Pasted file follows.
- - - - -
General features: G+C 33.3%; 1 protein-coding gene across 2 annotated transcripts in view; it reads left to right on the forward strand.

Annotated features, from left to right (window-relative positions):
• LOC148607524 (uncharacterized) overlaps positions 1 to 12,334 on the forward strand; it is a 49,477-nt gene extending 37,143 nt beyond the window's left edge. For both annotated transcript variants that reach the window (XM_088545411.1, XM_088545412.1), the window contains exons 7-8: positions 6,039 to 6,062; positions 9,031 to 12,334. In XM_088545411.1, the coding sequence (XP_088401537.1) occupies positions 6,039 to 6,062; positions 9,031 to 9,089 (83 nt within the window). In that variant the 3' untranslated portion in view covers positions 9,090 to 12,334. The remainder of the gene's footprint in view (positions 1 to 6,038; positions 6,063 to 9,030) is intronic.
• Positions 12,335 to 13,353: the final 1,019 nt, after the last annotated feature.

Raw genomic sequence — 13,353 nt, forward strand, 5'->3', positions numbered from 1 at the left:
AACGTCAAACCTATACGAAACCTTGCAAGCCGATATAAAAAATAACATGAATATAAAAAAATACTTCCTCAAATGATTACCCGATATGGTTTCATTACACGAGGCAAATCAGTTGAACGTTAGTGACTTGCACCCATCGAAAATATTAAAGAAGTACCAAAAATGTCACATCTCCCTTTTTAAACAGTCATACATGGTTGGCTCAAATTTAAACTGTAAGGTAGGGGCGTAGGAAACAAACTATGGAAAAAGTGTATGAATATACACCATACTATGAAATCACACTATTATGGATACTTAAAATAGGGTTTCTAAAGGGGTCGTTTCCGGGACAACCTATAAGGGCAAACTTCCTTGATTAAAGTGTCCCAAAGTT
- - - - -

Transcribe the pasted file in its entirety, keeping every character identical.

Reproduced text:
General features: G+C 33.3%; 1 protein-coding gene across 2 annotated transcripts in view; it reads left to right on the forward strand.

Annotated features, from left to right (window-relative positions):
• LOC148607524 (uncharacterized) overlaps positions 1 to 12,334 on the forward strand; it is a 49,477-nt gene extending 37,143 nt beyond the window's left edge. For both annotated transcript variants that reach the window (XM_088545411.1, XM_088545412.1), the window contains exons 7-8: positions 6,039 to 6,062; positions 9,031 to 12,334. In XM_088545411.1, the coding sequence (XP_088401537.1) occupies positions 6,039 to 6,062; positions 9,031 to 9,089 (83 nt within the window). In that variant the 3' untranslated portion in view covers positions 9,090 to 12,334. The remainder of the gene's footprint in view (positions 1 to 6,038; positions 6,063 to 9,030) is intronic.
• Positions 12,335 to 13,353: the final 1,019 nt, after the last annotated feature.

Raw genomic sequence — 13,353 nt, forward strand, 5'->3', positions numbered from 1 at the left:
AACGTCAAACCTATACGAAACCTTGCAAGCCGATATAAAAAATAACATGAATATAAAAAAATACTTCCTCAAATGATTACCCGATATGGTTTCATTACACGAGGCAAATCAGTTGAACGTTAGTGACTTGCACCCATCGAAAATATTAAAGAAGTACCAAAAATGTCACATCTCCCTTTTTAAACAGTCATACATGGTTGGCTCAAATTTAAACTGTAAGGTAGGGGCGTAGGAAACAAACTATGGAAAAAGTGTATGAATATACACCATACTATGAAATCACACTATTATGGATACTTAAAATAGGGTTTCTAAAGGGGTCGTTTCCGGGACAACCTATAAGGGCAAACTTCCTTGATTAAAGTGTCCCAAAGTT